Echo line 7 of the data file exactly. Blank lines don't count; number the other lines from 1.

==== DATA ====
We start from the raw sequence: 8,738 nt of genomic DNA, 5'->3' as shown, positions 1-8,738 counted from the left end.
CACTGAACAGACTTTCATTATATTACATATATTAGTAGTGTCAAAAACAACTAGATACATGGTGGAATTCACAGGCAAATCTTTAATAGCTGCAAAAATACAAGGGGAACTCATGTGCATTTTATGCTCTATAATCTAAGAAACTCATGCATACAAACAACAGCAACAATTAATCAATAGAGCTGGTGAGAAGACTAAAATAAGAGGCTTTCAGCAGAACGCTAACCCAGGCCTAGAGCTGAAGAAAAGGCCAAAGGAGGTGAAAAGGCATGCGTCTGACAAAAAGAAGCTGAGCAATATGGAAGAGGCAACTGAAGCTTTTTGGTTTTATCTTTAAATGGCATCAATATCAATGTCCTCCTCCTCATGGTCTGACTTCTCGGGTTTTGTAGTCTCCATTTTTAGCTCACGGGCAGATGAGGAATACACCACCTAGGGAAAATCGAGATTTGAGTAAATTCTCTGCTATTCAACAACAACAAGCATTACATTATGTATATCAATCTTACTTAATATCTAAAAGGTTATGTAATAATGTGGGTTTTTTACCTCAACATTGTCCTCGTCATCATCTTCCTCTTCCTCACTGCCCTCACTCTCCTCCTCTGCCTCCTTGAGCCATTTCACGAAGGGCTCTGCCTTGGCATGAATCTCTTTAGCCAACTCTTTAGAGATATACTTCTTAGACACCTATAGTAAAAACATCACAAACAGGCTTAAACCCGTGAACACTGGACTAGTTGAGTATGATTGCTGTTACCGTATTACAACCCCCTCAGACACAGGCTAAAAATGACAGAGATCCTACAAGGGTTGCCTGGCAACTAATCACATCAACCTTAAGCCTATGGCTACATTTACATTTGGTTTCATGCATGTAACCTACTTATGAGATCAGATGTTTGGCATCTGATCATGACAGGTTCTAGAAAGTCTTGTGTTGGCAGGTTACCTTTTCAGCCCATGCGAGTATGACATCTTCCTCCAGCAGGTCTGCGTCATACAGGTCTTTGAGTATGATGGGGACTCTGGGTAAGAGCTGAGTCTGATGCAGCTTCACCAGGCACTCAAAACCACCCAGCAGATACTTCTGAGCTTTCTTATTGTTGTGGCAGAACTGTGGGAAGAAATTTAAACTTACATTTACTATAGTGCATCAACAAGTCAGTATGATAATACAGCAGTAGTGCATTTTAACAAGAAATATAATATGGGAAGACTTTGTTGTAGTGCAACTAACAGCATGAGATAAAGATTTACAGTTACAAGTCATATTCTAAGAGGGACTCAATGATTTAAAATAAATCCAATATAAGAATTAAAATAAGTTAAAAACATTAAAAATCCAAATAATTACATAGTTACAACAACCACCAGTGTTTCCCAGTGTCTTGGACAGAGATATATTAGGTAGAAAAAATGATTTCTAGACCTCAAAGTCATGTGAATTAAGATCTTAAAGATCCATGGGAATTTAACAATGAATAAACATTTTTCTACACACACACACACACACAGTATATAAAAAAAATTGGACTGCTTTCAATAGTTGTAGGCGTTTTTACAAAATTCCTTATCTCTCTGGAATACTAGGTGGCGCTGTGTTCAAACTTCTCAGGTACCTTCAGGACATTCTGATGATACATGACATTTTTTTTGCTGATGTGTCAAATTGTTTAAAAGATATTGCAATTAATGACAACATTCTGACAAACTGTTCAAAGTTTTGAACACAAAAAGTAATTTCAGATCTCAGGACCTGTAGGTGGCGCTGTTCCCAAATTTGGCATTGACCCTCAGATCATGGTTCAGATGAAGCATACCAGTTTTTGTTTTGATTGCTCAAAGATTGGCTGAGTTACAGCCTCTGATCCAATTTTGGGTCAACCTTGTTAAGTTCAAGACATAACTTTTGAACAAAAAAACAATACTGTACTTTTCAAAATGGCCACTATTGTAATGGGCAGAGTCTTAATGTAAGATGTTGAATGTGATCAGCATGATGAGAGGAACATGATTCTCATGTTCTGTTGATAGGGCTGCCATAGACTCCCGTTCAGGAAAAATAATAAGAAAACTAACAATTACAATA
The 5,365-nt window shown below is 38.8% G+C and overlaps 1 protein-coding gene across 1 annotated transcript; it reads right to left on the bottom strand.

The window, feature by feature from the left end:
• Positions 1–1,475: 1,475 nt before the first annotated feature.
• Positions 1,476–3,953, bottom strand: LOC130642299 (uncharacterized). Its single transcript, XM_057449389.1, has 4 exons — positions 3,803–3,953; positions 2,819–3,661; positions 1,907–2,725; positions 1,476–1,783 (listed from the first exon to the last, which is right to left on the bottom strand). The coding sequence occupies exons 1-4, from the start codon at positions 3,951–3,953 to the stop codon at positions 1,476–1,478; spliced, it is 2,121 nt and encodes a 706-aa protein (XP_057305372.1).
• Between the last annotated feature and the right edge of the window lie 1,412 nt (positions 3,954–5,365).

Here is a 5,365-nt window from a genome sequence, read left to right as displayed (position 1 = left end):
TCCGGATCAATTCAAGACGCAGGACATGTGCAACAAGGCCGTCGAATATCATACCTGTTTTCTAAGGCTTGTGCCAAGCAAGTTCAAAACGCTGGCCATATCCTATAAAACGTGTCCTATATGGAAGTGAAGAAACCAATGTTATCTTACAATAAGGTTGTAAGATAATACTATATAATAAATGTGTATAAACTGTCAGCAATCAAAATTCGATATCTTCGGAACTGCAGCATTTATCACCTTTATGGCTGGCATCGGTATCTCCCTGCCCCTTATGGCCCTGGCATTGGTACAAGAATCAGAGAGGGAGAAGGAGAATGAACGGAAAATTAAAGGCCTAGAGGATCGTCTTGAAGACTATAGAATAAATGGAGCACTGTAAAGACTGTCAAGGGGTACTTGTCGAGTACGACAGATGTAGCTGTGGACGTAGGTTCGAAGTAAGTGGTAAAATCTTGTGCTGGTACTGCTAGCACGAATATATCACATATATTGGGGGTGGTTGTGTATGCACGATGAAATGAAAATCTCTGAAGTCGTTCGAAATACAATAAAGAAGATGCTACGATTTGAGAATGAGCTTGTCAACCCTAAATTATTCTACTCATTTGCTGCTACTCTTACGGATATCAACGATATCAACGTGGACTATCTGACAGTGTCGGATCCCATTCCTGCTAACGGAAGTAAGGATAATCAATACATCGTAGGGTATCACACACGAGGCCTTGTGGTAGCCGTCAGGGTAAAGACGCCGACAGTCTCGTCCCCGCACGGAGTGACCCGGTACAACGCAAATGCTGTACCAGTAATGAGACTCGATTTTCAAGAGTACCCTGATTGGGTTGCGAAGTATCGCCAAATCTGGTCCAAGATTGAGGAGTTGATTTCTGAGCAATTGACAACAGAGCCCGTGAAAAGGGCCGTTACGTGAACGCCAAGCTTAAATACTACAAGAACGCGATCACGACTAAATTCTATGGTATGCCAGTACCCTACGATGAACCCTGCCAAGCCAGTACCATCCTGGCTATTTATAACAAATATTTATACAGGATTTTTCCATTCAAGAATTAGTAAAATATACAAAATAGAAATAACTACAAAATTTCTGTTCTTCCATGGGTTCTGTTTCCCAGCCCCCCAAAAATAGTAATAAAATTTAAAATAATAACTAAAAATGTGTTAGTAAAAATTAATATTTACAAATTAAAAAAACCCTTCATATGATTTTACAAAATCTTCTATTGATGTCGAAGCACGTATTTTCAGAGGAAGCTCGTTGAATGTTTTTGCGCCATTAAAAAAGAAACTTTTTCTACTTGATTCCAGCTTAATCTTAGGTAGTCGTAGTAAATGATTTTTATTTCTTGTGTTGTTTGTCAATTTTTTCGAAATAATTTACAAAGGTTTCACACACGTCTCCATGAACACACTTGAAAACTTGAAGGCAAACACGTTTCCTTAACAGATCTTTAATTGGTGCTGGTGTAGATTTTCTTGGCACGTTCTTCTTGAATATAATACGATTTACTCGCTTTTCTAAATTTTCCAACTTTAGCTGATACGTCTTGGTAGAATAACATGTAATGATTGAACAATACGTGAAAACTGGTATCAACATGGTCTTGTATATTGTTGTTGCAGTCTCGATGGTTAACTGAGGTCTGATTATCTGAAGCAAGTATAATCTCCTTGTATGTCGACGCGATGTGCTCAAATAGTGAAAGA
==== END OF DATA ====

• Between the last annotated feature and the right edge of the window lie 1,412 nt (positions 3,954–5,365).